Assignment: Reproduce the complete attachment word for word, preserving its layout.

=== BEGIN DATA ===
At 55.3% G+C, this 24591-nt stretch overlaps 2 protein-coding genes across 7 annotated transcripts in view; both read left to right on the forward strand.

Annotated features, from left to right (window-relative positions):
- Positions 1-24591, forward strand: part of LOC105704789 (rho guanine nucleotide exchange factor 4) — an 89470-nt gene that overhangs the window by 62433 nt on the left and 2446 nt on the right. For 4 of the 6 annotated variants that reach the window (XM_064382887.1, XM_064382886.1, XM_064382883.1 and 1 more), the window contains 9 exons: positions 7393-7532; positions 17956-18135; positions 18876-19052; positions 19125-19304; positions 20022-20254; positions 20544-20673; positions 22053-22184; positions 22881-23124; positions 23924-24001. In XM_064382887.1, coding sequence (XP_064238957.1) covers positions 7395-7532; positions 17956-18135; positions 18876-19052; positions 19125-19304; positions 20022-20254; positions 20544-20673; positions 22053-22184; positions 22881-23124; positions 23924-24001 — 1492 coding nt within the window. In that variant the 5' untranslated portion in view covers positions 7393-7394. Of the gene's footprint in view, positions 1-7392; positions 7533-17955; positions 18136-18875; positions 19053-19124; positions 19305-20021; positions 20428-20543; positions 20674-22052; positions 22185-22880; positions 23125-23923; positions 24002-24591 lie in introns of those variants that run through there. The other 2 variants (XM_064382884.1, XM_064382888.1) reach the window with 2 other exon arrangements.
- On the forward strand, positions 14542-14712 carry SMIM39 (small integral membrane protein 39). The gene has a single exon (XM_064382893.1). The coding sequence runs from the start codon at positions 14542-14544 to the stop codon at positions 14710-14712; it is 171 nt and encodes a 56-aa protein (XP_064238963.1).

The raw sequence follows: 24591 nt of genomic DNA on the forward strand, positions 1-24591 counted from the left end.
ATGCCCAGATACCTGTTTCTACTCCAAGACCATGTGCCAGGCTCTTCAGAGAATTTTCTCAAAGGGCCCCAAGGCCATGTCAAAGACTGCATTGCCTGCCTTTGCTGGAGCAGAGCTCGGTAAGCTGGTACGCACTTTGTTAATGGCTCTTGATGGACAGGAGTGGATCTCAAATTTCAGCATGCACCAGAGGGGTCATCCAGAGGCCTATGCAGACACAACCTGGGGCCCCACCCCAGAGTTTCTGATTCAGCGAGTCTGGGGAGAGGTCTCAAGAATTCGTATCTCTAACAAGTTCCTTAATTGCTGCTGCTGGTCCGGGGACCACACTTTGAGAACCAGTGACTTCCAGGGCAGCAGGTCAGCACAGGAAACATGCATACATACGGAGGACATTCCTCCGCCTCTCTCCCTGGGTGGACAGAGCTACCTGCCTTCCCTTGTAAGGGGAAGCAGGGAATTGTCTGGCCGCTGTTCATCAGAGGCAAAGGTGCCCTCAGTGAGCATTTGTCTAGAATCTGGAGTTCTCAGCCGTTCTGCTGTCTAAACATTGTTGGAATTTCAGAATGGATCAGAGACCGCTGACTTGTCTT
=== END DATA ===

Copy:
At 55.3% G+C, this 24591-nt stretch overlaps 2 protein-coding genes across 7 annotated transcripts in view; both read left to right on the forward strand.

Annotated features, from left to right (window-relative positions):
- Positions 1-24591, forward strand: part of LOC105704789 (rho guanine nucleotide exchange factor 4) — an 89470-nt gene that overhangs the window by 62433 nt on the left and 2446 nt on the right. For 4 of the 6 annotated variants that reach the window (XM_064382887.1, XM_064382886.1, XM_064382883.1 and 1 more), the window contains 9 exons: positions 7393-7532; positions 17956-18135; positions 18876-19052; positions 19125-19304; positions 20022-20254; positions 20544-20673; positions 22053-22184; positions 22881-23124; positions 23924-24001. In XM_064382887.1, coding sequence (XP_064238957.1) covers positions 7395-7532; positions 17956-18135; positions 18876-19052; positions 19125-19304; positions 20022-20254; positions 20544-20673; positions 22053-22184; positions 22881-23124; positions 23924-24001 — 1492 coding nt within the window. In that variant the 5' untranslated portion in view covers positions 7393-7394. Of the gene's footprint in view, positions 1-7392; positions 7533-17955; positions 18136-18875; positions 19053-19124; positions 19305-20021; positions 20428-20543; positions 20674-22052; positions 22185-22880; positions 23125-23923; positions 24002-24591 lie in introns of those variants that run through there. The other 2 variants (XM_064382884.1, XM_064382888.1) reach the window with 2 other exon arrangements.
- On the forward strand, positions 14542-14712 carry SMIM39 (small integral membrane protein 39). The gene has a single exon (XM_064382893.1). The coding sequence runs from the start codon at positions 14542-14544 to the stop codon at positions 14710-14712; it is 171 nt and encodes a 56-aa protein (XP_064238963.1).

The raw sequence follows: 24591 nt of genomic DNA on the forward strand, positions 1-24591 counted from the left end.
ATGCCCAGATACCTGTTTCTACTCCAAGACCATGTGCCAGGCTCTTCAGAGAATTTTCTCAAAGGGCCCCAAGGCCATGTCAAAGACTGCATTGCCTGCCTTTGCTGGAGCAGAGCTCGGTAAGCTGGTACGCACTTTGTTAATGGCTCTTGATGGACAGGAGTGGATCTCAAATTTCAGCATGCACCAGAGGGGTCATCCAGAGGCCTATGCAGACACAACCTGGGGCCCCACCCCAGAGTTTCTGATTCAGCGAGTCTGGGGAGAGGTCTCAAGAATTCGTATCTCTAACAAGTTCCTTAATTGCTGCTGCTGGTCCGGGGACCACACTTTGAGAACCAGTGACTTCCAGGGCAGCAGGTCAGCACAGGAAACATGCATACATACGGAGGACATTCCTCCGCCTCTCTCCCTGGGTGGACAGAGCTACCTGCCTTCCCTTGTAAGGGGAAGCAGGGAATTGTCTGGCCGCTGTTCATCAGAGGCAAAGGTGCCCTCAGTGAGCATTTGTCTAGAATCTGGAGTTCTCAGCCGTTCTGCTGTCTAAACATTGTTGGAATTTCAGAATGGATCAGAGACCGCTGACTTGTCTT